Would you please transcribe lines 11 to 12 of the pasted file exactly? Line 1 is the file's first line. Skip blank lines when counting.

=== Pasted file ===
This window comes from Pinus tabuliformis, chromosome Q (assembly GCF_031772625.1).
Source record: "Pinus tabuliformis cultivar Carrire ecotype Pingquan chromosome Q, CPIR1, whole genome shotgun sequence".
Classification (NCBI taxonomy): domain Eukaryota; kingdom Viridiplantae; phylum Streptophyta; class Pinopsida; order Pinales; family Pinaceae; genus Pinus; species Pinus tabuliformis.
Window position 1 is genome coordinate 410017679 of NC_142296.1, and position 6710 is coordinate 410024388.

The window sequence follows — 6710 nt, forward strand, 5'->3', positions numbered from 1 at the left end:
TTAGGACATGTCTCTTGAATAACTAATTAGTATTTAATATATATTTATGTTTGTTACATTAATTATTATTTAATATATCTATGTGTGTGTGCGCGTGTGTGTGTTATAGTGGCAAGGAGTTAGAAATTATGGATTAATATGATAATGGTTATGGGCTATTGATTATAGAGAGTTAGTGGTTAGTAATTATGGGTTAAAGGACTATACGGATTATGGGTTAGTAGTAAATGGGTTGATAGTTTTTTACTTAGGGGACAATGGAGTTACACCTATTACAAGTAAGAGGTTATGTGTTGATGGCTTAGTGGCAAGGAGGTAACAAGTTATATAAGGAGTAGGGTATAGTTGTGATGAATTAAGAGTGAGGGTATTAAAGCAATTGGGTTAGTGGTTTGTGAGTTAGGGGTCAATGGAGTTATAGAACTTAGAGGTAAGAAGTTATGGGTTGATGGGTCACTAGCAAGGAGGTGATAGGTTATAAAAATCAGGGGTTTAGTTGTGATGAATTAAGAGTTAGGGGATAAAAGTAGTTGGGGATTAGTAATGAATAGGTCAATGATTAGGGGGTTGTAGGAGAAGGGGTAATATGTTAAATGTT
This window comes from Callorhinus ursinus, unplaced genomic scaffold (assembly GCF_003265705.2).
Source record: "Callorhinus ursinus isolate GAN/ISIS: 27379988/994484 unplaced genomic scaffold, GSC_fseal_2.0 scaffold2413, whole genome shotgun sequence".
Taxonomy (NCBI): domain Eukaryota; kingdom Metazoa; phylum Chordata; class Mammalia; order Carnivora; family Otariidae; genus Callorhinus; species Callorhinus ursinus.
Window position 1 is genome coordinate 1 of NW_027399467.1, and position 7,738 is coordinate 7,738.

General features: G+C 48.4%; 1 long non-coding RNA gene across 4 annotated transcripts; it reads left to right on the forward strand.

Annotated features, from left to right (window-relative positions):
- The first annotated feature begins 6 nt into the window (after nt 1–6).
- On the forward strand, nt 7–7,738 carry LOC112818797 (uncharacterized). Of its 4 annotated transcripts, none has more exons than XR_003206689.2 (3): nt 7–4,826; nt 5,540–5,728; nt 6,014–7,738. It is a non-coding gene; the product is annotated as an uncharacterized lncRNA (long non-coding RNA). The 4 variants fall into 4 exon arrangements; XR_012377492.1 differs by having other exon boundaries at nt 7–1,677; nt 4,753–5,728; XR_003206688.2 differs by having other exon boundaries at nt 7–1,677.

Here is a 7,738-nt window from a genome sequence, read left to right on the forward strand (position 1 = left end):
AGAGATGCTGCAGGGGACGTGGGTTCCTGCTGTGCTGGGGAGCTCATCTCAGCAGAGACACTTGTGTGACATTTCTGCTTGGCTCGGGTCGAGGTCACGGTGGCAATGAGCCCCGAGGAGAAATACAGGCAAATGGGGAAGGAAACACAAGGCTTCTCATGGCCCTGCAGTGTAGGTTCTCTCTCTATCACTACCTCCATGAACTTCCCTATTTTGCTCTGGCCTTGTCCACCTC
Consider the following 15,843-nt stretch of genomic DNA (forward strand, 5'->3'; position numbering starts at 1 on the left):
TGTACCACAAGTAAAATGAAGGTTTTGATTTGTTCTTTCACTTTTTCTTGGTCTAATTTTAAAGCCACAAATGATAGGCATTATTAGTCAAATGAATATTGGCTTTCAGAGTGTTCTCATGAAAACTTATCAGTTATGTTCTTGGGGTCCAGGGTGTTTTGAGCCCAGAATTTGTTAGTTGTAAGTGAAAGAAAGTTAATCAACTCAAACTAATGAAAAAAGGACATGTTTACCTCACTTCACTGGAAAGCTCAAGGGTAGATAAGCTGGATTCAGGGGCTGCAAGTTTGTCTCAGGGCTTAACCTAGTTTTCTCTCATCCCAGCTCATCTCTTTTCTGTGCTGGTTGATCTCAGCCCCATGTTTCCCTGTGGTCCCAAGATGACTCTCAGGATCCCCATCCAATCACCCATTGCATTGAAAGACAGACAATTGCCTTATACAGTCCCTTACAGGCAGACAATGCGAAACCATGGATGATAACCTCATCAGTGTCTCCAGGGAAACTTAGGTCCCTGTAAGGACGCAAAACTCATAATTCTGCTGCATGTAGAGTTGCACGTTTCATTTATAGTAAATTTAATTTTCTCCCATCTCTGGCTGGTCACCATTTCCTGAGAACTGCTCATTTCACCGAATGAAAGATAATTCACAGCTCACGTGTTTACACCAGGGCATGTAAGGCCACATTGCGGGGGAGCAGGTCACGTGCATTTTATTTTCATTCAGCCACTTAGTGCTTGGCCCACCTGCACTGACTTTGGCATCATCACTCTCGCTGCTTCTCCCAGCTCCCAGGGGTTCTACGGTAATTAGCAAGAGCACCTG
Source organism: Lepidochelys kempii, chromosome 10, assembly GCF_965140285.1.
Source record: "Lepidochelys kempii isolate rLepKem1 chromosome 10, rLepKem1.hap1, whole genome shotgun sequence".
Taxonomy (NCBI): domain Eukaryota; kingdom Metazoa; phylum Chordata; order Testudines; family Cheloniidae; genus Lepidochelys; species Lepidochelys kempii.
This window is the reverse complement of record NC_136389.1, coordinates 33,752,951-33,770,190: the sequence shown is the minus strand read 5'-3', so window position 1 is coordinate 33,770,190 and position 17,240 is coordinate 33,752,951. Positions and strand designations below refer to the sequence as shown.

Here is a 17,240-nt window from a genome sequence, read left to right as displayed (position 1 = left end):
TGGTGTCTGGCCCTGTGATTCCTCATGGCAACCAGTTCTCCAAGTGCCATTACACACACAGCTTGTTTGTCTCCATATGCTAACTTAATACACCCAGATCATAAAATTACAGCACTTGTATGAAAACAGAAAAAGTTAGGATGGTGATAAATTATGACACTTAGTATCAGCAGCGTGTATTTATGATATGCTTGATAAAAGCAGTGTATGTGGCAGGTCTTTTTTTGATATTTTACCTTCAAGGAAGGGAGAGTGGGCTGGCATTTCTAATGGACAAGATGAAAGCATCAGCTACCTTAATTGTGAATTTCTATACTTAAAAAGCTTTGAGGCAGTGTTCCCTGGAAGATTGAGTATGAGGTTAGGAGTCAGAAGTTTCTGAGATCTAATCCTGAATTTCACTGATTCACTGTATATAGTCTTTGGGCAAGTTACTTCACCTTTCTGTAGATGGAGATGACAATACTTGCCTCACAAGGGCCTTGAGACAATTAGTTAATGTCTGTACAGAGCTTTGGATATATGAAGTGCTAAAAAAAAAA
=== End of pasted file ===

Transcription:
General features: G+C 48.4%; 1 long non-coding RNA gene across 4 annotated transcripts; it reads left to right on the forward strand.

Annotated features, from left to right (window-relative positions):